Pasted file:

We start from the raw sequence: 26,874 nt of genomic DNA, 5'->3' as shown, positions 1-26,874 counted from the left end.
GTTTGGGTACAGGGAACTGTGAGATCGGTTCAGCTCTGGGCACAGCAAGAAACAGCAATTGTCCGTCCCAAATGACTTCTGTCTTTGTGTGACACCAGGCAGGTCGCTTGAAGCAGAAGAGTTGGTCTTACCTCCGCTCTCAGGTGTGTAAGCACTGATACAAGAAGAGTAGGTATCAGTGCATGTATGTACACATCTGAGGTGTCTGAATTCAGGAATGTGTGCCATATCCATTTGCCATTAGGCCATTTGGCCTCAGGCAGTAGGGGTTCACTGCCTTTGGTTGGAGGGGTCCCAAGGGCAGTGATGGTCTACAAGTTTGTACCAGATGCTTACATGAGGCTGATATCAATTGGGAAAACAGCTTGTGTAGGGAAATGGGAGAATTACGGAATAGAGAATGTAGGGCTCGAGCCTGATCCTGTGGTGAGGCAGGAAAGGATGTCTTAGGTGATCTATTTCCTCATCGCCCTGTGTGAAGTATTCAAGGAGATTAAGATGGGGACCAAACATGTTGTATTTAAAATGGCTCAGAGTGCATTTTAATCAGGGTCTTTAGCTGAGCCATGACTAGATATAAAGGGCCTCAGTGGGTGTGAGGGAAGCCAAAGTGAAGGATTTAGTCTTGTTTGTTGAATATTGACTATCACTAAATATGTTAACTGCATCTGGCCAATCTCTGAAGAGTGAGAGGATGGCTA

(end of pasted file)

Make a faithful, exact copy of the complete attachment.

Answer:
We start from the raw sequence: 26,874 nt of genomic DNA, 5'->3' as shown, positions 1-26,874 counted from the left end.
GTTTGGGTACAGGGAACTGTGAGATCGGTTCAGCTCTGGGCACAGCAAGAAACAGCAATTGTCCGTCCCAAATGACTTCTGTCTTTGTGTGACACCAGGCAGGTCGCTTGAAGCAGAAGAGTTGGTCTTACCTCCGCTCTCAGGTGTGTAAGCACTGATACAAGAAGAGTAGGTATCAGTGCATGTATGTACACATCTGAGGTGTCTGAATTCAGGAATGTGTGCCATATCCATTTGCCATTAGGCCATTTGGCCTCAGGCAGTAGGGGTTCACTGCCTTTGGTTGGAGGGGTCCCAAGGGCAGTGATGGTCTACAAGTTTGTACCAGATGCTTACATGAGGCTGATATCAATTGGGAAAACAGCTTGTGTAGGGAAATGGGAGAATTACGGAATAGAGAATGTAGGGCTCGAGCCTGATCCTGTGGTGAGGCAGGAAAGGATGTCTTAGGTGATCTATTTCCTCATCGCCCTGTGTGAAGTATTCAAGGAGATTAAGATGGGGACCAAACATGTTGTATTTAAAATGGCTCAGAGTGCATTTTAATCAGGGTCTTTAGCTGAGCCATGACTAGATATAAAGGGCCTCAGTGGGTGTGAGGGAAGCCAAAGTGAAGGATTTAGTCTTGTTTGTTGAATATTGACTATCACTAAATATGTTAACTGCATCTGGCCAATCTCTGAAGAGTGAGAGGATGGCTA